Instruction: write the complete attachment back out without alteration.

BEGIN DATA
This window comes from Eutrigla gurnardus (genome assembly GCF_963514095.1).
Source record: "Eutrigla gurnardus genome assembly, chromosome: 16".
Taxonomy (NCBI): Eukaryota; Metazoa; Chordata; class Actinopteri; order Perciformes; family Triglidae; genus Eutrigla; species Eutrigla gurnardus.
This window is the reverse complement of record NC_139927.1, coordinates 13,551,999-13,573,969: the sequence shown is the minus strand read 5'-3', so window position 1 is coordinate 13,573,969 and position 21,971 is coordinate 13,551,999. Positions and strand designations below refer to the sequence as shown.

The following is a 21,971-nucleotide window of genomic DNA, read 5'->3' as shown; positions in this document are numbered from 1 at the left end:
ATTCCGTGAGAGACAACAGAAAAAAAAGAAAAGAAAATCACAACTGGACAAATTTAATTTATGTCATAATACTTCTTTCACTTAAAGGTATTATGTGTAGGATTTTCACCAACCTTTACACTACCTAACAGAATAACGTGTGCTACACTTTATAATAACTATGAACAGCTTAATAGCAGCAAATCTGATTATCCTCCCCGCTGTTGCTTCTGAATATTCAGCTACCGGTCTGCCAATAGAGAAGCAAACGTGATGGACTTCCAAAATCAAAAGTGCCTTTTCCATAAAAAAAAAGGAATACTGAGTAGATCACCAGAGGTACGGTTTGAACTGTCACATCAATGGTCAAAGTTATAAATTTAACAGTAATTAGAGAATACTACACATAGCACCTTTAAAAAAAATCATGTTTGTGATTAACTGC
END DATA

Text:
This window comes from Eutrigla gurnardus (genome assembly GCF_963514095.1).
Source record: "Eutrigla gurnardus genome assembly, chromosome: 16".
Taxonomy (NCBI): Eukaryota; Metazoa; Chordata; class Actinopteri; order Perciformes; family Triglidae; genus Eutrigla; species Eutrigla gurnardus.
This window is the reverse complement of record NC_139927.1, coordinates 13,551,999-13,573,969: the sequence shown is the minus strand read 5'-3', so window position 1 is coordinate 13,573,969 and position 21,971 is coordinate 13,551,999. Positions and strand designations below refer to the sequence as shown.

The following is a 21,971-nucleotide window of genomic DNA, read 5'->3' as shown; positions in this document are numbered from 1 at the left end:
ATTCCGTGAGAGACAACAGAAAAAAAAGAAAAGAAAATCACAACTGGACAAATTTAATTTATGTCATAATACTTCTTTCACTTAAAGGTATTATGTGTAGGATTTTCACCAACCTTTACACTACCTAACAGAATAACGTGTGCTACACTTTATAATAACTATGAACAGCTTAATAGCAGCAAATCTGATTATCCTCCCCGCTGTTGCTTCTGAATATTCAGCTACCGGTCTGCCAATAGAGAAGCAAACGTGATGGACTTCCAAAATCAAAAGTGCCTTTTCCATAAAAAAAAAGGAATACTGAGTAGATCACCAGAGGTACGGTTTGAACTGTCACATCAATGGTCAAAGTTATAAATTTAACAGTAATTAGAGAATACTACACATAGCACCTTTAAAAAAAATCATGTTTGTGATTAACTGC